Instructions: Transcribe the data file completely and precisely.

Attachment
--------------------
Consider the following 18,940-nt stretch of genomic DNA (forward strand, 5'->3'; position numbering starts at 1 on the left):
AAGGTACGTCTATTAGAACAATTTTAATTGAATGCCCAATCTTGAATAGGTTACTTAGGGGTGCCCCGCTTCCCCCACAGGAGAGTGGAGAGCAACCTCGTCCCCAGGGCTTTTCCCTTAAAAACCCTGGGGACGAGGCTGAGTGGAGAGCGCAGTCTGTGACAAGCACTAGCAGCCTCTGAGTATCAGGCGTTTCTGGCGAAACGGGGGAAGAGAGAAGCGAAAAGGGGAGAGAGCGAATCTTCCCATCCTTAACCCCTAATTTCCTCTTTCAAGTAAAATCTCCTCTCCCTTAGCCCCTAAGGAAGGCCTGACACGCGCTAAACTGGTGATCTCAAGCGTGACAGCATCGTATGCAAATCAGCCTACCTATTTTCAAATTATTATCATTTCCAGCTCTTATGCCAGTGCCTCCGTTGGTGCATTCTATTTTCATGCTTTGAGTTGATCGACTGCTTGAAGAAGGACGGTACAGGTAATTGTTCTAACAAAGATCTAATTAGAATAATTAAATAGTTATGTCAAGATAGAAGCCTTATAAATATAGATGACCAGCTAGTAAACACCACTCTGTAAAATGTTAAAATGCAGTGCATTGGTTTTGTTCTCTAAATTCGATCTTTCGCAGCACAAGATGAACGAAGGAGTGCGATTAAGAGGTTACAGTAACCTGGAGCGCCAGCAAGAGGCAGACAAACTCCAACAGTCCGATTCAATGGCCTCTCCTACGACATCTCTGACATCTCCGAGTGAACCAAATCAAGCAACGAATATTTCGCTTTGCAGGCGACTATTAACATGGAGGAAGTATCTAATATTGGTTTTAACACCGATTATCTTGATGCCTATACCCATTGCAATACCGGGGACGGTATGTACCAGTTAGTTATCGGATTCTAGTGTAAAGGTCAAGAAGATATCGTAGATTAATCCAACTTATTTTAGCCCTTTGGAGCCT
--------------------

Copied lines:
Consider the following 18,940-nt stretch of genomic DNA (forward strand, 5'->3'; position numbering starts at 1 on the left):
AAGGTACGTCTATTAGAACAATTTTAATTGAATGCCCAATCTTGAATAGGTTACTTAGGGGTGCCCCGCTTCCCCCACAGGAGAGTGGAGAGCAACCTCGTCCCCAGGGCTTTTCCCTTAAAAACCCTGGGGACGAGGCTGAGTGGAGAGCGCAGTCTGTGACAAGCACTAGCAGCCTCTGAGTATCAGGCGTTTCTGGCGAAACGGGGGAAGAGAGAAGCGAAAAGGGGAGAGAGCGAATCTTCCCATCCTTAACCCCTAATTTCCTCTTTCAAGTAAAATCTCCTCTCCCTTAGCCCCTAAGGAAGGCCTGACACGCGCTAAACTGGTGATCTCAAGCGTGACAGCATCGTATGCAAATCAGCCTACCTATTTTCAAATTATTATCATTTCCAGCTCTTATGCCAGTGCCTCCGTTGGTGCATTCTATTTTCATGCTTTGAGTTGATCGACTGCTTGAAGAAGGACGGTACAGGTAATTGTTCTAACAAAGATCTAATTAGAATAATTAAATAGTTATGTCAAGATAGAAGCCTTATAAATATAGATGACCAGCTAGTAAACACCACTCTGTAAAATGTTAAAATGCAGTGCATTGGTTTTGTTCTCTAAATTCGATCTTTCGCAGCACAAGATGAACGAAGGAGTGCGATTAAGAGGTTACAGTAACCTGGAGCGCCAGCAAGAGGCAGACAAACTCCAACAGTCCGATTCAATGGCCTCTCCTACGACATCTCTGACATCTCCGAGTGAACCAAATCAAGCAACGAATATTTCGCTTTGCAGGCGACTATTAACATGGAGGAAGTATCTAATATTGGTTTTAACACCGATTATCTTGATGCCTATACCCATTGCAATACCGGGGACGGTATGTACCAGTTAGTTATCGGATTCTAGTGTAAAGGTCAAGAAGATATCGTAGATTAATCCAACTTATTTTAGCCCTTTGGAGCCT